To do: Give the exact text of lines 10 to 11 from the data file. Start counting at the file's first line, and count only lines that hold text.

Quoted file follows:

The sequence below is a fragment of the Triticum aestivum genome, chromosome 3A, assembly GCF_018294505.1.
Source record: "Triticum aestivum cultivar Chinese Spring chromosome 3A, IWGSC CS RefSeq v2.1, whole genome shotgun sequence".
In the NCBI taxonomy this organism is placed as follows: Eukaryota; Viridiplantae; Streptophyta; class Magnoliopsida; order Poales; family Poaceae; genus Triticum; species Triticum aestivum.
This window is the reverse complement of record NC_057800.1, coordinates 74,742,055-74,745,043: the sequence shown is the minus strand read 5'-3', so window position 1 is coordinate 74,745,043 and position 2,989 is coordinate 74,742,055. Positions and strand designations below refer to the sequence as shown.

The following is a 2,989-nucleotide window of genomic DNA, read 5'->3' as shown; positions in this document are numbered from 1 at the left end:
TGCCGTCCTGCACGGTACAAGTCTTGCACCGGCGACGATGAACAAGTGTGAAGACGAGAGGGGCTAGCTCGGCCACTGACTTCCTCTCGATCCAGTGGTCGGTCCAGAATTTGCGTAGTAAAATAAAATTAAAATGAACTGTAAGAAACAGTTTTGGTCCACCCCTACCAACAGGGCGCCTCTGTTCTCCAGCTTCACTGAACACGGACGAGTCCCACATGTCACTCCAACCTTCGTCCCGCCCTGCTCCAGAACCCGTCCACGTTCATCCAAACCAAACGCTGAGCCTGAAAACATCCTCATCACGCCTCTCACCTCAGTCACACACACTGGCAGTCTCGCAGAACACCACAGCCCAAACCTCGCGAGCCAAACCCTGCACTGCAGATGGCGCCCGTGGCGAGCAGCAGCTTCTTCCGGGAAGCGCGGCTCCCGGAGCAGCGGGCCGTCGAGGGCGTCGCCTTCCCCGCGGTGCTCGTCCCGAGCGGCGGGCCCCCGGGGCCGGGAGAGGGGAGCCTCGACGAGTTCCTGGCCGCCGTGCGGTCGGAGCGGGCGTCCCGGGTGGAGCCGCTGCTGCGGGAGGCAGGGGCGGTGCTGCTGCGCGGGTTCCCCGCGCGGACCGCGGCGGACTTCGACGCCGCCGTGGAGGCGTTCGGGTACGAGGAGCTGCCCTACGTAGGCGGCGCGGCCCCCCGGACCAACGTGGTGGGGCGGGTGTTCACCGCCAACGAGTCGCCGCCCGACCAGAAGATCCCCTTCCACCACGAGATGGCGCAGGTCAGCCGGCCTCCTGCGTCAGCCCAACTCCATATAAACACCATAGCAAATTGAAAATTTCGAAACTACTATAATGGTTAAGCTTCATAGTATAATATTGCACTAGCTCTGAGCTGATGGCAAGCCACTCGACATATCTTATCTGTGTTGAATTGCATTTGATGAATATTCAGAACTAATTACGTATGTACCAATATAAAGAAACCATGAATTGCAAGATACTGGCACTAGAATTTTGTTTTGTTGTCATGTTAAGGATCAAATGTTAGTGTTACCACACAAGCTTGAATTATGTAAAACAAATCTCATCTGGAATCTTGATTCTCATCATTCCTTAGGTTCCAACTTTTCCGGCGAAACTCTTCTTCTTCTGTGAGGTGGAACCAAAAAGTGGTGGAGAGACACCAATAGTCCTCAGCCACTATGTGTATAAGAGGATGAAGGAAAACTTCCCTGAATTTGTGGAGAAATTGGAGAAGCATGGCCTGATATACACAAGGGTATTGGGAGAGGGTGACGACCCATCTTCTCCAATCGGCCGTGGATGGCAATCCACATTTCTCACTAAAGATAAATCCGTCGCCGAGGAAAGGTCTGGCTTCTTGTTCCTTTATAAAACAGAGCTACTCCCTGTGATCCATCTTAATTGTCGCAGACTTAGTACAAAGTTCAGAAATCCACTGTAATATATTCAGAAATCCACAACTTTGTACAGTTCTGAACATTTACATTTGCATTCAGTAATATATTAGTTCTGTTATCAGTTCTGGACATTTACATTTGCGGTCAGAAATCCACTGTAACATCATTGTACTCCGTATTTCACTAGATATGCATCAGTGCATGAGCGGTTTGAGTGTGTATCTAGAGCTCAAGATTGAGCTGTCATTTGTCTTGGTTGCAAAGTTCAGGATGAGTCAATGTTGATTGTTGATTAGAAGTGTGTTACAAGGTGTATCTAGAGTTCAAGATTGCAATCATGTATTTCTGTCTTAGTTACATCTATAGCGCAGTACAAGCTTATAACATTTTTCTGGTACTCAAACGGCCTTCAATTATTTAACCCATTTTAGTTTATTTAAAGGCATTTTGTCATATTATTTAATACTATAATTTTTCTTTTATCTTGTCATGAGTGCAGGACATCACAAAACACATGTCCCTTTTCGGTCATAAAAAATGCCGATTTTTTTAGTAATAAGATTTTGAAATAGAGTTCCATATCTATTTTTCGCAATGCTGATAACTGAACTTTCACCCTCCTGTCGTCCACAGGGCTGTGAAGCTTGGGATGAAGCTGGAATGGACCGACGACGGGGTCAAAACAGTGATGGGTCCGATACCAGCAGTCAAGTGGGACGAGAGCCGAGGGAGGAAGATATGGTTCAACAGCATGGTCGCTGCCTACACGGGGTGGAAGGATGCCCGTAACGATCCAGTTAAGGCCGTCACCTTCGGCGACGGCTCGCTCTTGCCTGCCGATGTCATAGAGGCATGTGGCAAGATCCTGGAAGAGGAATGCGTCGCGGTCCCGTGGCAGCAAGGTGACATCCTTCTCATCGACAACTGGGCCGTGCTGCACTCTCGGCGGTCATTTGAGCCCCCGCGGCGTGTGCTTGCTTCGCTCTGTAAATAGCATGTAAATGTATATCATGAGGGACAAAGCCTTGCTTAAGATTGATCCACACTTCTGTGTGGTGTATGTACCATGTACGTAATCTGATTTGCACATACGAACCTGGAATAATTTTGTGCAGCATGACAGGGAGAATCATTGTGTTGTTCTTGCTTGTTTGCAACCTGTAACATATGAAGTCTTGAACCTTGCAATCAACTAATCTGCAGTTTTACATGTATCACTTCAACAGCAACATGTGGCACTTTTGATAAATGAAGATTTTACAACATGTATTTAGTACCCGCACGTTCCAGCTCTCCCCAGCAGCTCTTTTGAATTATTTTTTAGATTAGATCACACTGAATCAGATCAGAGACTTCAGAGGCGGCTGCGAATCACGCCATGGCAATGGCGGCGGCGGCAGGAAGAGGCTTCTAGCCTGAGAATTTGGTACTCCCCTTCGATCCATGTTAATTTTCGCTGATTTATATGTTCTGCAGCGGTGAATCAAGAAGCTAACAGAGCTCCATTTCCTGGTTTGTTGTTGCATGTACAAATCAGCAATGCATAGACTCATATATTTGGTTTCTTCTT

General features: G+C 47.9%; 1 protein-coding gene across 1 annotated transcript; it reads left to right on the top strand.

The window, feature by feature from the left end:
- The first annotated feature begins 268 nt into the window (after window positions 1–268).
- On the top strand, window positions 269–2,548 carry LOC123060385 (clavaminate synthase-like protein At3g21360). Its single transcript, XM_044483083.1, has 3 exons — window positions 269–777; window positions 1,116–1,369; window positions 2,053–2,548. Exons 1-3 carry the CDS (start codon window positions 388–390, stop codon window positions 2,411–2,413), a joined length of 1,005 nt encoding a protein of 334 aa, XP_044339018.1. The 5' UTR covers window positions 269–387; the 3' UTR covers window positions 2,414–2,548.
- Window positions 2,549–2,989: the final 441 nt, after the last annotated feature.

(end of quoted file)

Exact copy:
- On the top strand, window positions 269–2,548 carry LOC123060385 (clavaminate synthase-like protein At3g21360). Its single transcript, XM_044483083.1, has 3 exons — window positions 269–777; window positions 1,116–1,369; window positions 2,053–2,548. Exons 1-3 carry the CDS (start codon window positions 388–390, stop codon window positions 2,411–2,413), a joined length of 1,005 nt encoding a protein of 334 aa, XP_044339018.1. The 5' UTR covers window positions 269–387; the 3' UTR covers window positions 2,414–2,548.
- Window positions 2,549–2,989: the final 441 nt, after the last annotated feature.